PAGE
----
In March 2009, De La Rosa-Loera was sentenced to 23 months in federal prison.
Billmeyer was sentenced to one year and one day in prison, to be followed by two years of supervised release for harboring undocumented aliens and accepting counterfeit resident alien cards.
After she agreed to plead guilty to state child labor charges under an agreement with the state, her sentence was reduced to eight months.
Sources quoted in the affidavit and application for search warrant also alleged the existence of a methamphetamine laboratory at the slaughterhouse, and that employees carried weapons to work.
Later press reports do not indicate that a methamphetamine laboratory was found during the search.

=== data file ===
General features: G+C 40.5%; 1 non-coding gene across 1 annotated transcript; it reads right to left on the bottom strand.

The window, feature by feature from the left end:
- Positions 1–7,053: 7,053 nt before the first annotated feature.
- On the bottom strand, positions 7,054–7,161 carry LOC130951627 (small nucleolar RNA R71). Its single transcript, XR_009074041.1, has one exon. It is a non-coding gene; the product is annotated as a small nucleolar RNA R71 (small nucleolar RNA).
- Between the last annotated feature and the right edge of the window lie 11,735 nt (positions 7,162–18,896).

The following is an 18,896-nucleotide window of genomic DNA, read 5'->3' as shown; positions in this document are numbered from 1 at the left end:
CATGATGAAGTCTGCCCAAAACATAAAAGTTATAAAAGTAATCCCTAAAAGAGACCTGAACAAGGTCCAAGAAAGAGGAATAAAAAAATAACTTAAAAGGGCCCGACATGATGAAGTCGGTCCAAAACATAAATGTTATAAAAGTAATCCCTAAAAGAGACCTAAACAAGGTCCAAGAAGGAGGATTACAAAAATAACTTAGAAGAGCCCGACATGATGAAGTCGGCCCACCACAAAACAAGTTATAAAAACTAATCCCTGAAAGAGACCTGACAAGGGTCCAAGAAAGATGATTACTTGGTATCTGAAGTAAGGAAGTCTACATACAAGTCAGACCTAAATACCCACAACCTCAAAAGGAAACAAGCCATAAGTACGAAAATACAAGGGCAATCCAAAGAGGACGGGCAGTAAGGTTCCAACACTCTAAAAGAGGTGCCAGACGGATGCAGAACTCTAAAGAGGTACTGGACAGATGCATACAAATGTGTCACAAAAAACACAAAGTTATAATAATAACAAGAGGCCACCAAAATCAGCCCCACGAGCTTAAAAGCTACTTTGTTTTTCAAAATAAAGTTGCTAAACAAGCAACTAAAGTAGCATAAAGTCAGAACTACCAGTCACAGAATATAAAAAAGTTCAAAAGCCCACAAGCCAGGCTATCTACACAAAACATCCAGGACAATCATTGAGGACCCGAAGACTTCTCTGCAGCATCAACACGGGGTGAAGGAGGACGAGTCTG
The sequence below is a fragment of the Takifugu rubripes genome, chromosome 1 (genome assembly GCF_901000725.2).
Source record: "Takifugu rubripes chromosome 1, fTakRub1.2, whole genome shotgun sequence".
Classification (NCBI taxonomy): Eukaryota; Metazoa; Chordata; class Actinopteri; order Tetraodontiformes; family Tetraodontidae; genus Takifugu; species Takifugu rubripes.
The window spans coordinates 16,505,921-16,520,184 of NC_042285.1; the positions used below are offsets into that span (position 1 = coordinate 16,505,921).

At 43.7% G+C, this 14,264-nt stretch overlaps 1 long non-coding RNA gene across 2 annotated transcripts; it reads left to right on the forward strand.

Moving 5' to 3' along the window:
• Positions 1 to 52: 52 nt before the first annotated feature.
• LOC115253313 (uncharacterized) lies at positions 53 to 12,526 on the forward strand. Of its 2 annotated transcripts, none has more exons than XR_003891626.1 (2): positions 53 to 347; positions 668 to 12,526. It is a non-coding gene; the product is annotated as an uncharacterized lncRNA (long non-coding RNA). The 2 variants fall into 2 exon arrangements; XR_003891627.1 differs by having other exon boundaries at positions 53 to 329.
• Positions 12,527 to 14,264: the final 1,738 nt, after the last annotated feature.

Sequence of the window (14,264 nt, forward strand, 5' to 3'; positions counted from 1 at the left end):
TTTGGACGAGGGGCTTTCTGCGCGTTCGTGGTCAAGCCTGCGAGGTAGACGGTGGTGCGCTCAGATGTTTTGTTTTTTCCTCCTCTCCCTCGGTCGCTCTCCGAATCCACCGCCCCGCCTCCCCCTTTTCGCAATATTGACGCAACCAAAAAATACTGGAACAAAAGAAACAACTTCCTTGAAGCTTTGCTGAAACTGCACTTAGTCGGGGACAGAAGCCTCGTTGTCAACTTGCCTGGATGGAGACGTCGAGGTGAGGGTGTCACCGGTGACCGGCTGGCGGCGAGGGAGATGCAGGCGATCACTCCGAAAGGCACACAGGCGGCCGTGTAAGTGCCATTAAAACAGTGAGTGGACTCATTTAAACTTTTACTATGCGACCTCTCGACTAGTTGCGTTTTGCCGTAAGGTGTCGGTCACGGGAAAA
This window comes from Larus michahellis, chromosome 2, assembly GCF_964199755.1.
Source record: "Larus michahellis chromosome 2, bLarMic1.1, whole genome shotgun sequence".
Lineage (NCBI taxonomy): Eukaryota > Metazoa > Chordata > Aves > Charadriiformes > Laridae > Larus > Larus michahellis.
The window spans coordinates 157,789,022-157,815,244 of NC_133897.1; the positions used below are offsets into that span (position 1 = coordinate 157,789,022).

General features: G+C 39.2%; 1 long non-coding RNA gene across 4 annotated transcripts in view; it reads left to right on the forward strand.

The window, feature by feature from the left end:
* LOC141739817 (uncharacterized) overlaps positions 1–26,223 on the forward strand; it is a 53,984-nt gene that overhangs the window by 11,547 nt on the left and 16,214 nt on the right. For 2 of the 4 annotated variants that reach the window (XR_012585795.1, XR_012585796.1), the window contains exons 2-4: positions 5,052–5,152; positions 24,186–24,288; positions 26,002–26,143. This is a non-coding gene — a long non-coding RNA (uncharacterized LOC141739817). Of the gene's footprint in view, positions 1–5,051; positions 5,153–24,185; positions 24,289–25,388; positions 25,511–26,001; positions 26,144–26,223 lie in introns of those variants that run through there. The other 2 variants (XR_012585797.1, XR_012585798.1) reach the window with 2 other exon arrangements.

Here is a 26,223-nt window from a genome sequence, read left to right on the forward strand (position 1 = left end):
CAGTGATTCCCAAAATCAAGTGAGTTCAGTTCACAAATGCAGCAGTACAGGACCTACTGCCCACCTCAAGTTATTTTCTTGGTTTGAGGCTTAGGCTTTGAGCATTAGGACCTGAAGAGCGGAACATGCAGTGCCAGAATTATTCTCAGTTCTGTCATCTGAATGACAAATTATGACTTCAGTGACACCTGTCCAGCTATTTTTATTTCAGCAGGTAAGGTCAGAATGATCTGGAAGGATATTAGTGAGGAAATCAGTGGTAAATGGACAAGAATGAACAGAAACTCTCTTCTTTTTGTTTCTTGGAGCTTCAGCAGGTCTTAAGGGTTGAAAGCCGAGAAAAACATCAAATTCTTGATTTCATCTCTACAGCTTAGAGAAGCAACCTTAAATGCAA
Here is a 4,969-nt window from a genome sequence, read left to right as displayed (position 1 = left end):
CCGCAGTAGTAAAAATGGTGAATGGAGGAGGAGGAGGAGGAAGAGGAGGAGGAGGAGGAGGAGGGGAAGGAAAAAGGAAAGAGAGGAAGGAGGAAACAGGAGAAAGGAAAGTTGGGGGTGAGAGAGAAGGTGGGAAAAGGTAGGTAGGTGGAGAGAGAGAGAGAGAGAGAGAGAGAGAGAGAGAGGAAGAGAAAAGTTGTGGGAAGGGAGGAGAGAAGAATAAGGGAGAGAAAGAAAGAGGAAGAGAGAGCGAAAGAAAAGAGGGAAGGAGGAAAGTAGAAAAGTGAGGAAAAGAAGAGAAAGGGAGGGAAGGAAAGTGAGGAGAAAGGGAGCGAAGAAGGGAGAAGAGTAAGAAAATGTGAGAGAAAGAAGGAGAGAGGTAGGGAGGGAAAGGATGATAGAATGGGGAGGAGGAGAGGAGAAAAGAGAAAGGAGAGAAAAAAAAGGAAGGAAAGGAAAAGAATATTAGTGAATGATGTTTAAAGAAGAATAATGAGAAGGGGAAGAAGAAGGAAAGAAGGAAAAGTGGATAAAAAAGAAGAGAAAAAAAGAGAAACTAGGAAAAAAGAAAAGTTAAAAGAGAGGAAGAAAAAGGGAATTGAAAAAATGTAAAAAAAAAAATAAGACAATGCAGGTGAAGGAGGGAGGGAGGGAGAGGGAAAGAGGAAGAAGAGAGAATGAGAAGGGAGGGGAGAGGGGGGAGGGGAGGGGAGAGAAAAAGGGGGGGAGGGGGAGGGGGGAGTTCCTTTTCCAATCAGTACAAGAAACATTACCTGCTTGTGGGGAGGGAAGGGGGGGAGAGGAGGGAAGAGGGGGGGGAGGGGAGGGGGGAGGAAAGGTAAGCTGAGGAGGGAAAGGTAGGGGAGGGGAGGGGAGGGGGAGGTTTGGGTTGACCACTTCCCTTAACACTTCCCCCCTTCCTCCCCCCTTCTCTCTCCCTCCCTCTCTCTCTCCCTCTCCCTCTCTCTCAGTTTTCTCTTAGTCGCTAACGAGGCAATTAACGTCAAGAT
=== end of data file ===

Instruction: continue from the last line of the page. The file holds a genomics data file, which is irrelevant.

Several employees and lower and middle level managers were indicted on charges of conspiracy to harbor illegal immigrants, aggravated identity theft, and child labor violations among others and were convicted, serving prison sentences between 60 days and 41 months.
Neither the owner, Aaron Rubashkin, nor his sons Sholom and Heshy Rubashkin, who were in charge of the management of Agriprocessors, were convicted of immigration and labor law violations.
Guerrero-Espinoza was also charged with aiding and abetting aggravated identity theft.
In late August 2008, Guerrero-Espinoza reached a deal with federal prosecutors and was sentenced to 36 months in federal prison.
The Rubashkin family, ultra-Orthodox Jews of the Lubavitcher hasidic movement, who owned and operated Agriprocessors, has denied any knowledge of criminal activity.